TACLOBAN, LEYTE: Small-scale fisher–folk affected by Super Typhoon Yolanda will soon be able to go back fishing thanks to a new hybrid boat developed jointly by the United Nations Food and Agriculture Organization (FAO) and the Bureau of Fisheries and Aquatic Resources (BFAR).
The boat will be the first to use both wood and fiberglass and will have a traditional Philippine design. Traditionally, boat builders use a specific type of protected hardwood tree for this purpose.
Following BFAR’s recommendations, FAO, through the support of the United Kingdom’s Department for International Development (DFID), has developed a new prototype that replicates the design of local boats or bangcas but uses fiberglass instead of hardwood.
This will help preserve hardwood trees and prevent illegal logging. FAO said the new boat has built-in buoyancy tanks and other features for floatability and durability.
“It is imperative that we restore fishing production capacity in a sustainable manner. The disruption to the fisheries sector caused by Yolanda over six months ago not only threatens the fishermen’s livelihood but the lives of other people who benefit from the fish distribution chain,” said José Luis Fernandez, FAO representative in the Philippines.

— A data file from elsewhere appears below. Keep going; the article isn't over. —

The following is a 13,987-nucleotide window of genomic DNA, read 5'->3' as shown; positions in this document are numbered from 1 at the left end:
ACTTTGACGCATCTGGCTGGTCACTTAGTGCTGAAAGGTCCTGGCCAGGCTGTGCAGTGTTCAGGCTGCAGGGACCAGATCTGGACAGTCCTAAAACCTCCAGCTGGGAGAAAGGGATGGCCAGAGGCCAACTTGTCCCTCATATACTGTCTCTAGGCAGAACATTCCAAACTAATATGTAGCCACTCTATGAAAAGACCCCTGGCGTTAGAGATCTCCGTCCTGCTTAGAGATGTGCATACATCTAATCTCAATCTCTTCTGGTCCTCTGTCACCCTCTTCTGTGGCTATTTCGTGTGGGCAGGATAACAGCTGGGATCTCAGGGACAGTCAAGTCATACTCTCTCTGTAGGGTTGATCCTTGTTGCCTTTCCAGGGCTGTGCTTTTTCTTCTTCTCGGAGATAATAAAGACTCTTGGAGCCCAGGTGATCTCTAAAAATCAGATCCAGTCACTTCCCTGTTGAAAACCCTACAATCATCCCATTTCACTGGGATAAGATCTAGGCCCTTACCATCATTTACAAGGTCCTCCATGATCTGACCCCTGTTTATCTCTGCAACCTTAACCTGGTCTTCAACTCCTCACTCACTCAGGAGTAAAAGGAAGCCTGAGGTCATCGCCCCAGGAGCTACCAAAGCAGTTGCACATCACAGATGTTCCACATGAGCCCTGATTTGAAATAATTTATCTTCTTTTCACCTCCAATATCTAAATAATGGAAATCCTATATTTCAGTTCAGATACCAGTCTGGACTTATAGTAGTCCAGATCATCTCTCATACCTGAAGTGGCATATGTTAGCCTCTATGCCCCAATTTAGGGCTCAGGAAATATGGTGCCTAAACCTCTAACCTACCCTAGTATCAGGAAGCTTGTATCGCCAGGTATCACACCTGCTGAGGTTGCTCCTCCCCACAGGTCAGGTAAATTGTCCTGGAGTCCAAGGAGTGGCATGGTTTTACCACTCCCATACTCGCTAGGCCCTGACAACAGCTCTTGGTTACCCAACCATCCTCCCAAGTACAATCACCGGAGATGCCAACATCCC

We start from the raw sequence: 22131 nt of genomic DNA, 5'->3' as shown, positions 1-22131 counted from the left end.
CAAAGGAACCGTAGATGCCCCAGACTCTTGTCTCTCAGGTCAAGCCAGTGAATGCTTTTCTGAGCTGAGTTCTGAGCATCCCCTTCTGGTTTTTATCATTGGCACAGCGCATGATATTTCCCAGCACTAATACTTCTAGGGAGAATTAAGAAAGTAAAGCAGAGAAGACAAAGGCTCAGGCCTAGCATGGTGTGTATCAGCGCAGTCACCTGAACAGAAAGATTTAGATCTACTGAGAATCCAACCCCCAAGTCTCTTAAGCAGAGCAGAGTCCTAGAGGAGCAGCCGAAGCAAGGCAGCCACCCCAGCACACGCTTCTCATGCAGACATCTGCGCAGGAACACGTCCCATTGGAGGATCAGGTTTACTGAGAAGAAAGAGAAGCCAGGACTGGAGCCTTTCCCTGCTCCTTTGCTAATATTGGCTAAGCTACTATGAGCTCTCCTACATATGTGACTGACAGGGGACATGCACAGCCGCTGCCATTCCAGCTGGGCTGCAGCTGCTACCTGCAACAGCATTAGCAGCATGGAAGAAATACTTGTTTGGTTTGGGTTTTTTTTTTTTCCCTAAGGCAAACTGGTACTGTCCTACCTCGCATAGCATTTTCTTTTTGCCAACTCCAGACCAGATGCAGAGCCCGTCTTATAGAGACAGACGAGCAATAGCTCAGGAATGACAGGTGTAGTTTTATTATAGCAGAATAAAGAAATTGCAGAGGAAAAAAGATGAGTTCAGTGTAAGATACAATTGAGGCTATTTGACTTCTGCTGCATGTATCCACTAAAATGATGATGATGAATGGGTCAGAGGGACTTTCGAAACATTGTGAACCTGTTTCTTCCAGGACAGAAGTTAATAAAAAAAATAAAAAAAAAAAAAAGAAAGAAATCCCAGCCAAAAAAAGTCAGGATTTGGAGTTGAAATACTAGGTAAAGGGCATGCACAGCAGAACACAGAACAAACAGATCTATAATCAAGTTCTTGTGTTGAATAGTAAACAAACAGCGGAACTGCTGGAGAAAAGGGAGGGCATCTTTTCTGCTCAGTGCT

In order to foster sustainability, boat builders, NGO workers, local government technical staff and BFAR personnel will be trained in building and repairing the new hybrid boats. This knowledge will, in turn, be passed on to 3,000 boat builders and carpenters.
Additionally, FAO with the support of the DFID and the European Commission’s Humanitarian Aid and Civil Protection Department will provide materials to 2,900 seaweed farmers to restore seaweed farms.
Another 3 000 fish farmers engaged in cage farming of finfish and bivalves will be given stocking materials while 3,500 women will be given start-up capital for fish vending and processing. In addition to aquaculture programs, FAO will dedicate its efforts to post-harvest activities where many women are employed.